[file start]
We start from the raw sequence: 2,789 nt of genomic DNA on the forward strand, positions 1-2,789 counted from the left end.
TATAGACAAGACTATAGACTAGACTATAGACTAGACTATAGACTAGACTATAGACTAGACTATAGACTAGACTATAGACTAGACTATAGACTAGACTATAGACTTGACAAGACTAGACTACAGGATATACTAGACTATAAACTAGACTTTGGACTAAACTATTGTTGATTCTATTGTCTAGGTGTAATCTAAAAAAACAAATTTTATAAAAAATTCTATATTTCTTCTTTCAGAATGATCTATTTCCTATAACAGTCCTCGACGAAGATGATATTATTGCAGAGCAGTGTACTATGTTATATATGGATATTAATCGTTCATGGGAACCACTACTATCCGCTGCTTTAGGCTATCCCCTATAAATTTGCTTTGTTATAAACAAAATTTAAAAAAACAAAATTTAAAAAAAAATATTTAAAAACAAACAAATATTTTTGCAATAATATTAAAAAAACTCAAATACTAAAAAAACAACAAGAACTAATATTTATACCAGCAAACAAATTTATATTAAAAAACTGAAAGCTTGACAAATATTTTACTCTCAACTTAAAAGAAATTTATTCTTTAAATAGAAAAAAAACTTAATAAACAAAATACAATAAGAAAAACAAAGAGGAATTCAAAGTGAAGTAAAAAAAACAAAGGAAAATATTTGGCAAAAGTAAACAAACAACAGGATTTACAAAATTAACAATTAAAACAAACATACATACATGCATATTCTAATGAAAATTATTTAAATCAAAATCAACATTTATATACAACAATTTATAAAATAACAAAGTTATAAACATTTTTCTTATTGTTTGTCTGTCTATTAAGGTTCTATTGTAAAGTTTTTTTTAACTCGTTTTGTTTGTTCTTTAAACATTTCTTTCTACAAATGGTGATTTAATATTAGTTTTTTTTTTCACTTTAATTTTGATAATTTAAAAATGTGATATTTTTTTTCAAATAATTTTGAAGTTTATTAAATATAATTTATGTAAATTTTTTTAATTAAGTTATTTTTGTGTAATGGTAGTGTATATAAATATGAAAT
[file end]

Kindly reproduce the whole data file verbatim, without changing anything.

We start from the raw sequence: 2,789 nt of genomic DNA on the forward strand, positions 1-2,789 counted from the left end.
TATAGACAAGACTATAGACTAGACTATAGACTAGACTATAGACTAGACTATAGACTAGACTATAGACTAGACTATAGACTAGACTATAGACTAGACTATAGACTTGACAAGACTAGACTACAGGATATACTAGACTATAAACTAGACTTTGGACTAAACTATTGTTGATTCTATTGTCTAGGTGTAATCTAAAAAAACAAATTTTATAAAAAATTCTATATTTCTTCTTTCAGAATGATCTATTTCCTATAACAGTCCTCGACGAAGATGATATTATTGCAGAGCAGTGTACTATGTTATATATGGATATTAATCGTTCATGGGAACCACTACTATCCGCTGCTTTAGGCTATCCCCTATAAATTTGCTTTGTTATAAACAAAATTTAAAAAAACAAAATTTAAAAAAAAATATTTAAAAACAAACAAATATTTTTGCAATAATATTAAAAAAACTCAAATACTAAAAAAACAACAAGAACTAATATTTATACCAGCAAACAAATTTATATTAAAAAACTGAAAGCTTGACAAATATTTTACTCTCAACTTAAAAGAAATTTATTCTTTAAATAGAAAAAAAACTTAATAAACAAAATACAATAAGAAAAACAAAGAGGAATTCAAAGTGAAGTAAAAAAAACAAAGGAAAATATTTGGCAAAAGTAAACAAACAACAGGATTTACAAAATTAACAATTAAAACAAACATACATACATGCATATTCTAATGAAAATTATTTAAATCAAAATCAACATTTATATACAACAATTTATAAAATAACAAAGTTATAAACATTTTTCTTATTGTTTGTCTGTCTATTAAGGTTCTATTGTAAAGTTTTTTTTAACTCGTTTTGTTTGTTCTTTAAACATTTCTTTCTACAAATGGTGATTTAATATTAGTTTTTTTTTTCACTTTAATTTTGATAATTTAAAAATGTGATATTTTTTTTCAAATAATTTTGAAGTTTATTAAATATAATTTATGTAAATTTTTTTAATTAAGTTATTTTTGTGTAATGGTAGTGTATATAAATATGAAAT